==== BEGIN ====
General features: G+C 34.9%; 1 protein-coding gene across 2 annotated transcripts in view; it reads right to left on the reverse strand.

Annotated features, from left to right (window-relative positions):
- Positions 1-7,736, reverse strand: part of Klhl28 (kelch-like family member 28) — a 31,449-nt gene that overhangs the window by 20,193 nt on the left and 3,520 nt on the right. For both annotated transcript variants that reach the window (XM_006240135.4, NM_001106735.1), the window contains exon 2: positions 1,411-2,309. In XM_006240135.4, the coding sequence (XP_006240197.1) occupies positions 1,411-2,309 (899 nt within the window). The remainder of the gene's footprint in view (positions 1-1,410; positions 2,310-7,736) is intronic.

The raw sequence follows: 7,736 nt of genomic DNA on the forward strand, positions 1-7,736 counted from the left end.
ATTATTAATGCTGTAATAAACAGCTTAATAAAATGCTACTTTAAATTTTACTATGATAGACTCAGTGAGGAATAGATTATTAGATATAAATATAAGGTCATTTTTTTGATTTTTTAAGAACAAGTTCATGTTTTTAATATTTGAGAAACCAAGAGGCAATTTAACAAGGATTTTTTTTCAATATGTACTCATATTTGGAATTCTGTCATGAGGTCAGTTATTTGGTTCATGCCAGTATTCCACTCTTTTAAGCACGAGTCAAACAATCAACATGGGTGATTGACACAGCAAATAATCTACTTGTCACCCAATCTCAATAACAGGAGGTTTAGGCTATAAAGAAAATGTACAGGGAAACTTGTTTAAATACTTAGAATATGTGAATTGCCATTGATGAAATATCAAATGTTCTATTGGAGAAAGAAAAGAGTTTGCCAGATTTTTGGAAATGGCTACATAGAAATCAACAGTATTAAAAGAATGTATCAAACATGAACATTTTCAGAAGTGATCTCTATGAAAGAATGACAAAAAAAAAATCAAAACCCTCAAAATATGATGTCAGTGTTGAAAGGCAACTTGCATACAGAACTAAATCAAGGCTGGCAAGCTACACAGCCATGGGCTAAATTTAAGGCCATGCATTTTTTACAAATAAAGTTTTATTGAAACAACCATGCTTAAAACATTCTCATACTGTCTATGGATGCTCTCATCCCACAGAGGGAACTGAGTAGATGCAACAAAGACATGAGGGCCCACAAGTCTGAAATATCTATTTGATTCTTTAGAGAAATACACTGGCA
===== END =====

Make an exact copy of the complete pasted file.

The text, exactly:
General features: G+C 34.9%; 1 protein-coding gene across 2 annotated transcripts in view; it reads right to left on the reverse strand.

Annotated features, from left to right (window-relative positions):
- Positions 1-7,736, reverse strand: part of Klhl28 (kelch-like family member 28) — a 31,449-nt gene that overhangs the window by 20,193 nt on the left and 3,520 nt on the right. For both annotated transcript variants that reach the window (XM_006240135.4, NM_001106735.1), the window contains exon 2: positions 1,411-2,309. In XM_006240135.4, the coding sequence (XP_006240197.1) occupies positions 1,411-2,309 (899 nt within the window). The remainder of the gene's footprint in view (positions 1-1,410; positions 2,310-7,736) is intronic.

The raw sequence follows: 7,736 nt of genomic DNA on the forward strand, positions 1-7,736 counted from the left end.
ATTATTAATGCTGTAATAAACAGCTTAATAAAATGCTACTTTAAATTTTACTATGATAGACTCAGTGAGGAATAGATTATTAGATATAAATATAAGGTCATTTTTTTGATTTTTTAAGAACAAGTTCATGTTTTTAATATTTGAGAAACCAAGAGGCAATTTAACAAGGATTTTTTTTCAATATGTACTCATATTTGGAATTCTGTCATGAGGTCAGTTATTTGGTTCATGCCAGTATTCCACTCTTTTAAGCACGAGTCAAACAATCAACATGGGTGATTGACACAGCAAATAATCTACTTGTCACCCAATCTCAATAACAGGAGGTTTAGGCTATAAAGAAAATGTACAGGGAAACTTGTTTAAATACTTAGAATATGTGAATTGCCATTGATGAAATATCAAATGTTCTATTGGAGAAAGAAAAGAGTTTGCCAGATTTTTGGAAATGGCTACATAGAAATCAACAGTATTAAAAGAATGTATCAAACATGAACATTTTCAGAAGTGATCTCTATGAAAGAATGACAAAAAAAAAATCAAAACCCTCAAAATATGATGTCAGTGTTGAAAGGCAACTTGCATACAGAACTAAATCAAGGCTGGCAAGCTACACAGCCATGGGCTAAATTTAAGGCCATGCATTTTTTACAAATAAAGTTTTATTGAAACAACCATGCTTAAAACATTCTCATACTGTCTATGGATGCTCTCATCCCACAGAGGGAACTGAGTAGATGCAACAAAGACATGAGGGCCCACAAGTCTGAAATATCTATTTGATTCTTTAGAGAAATACACTGGCA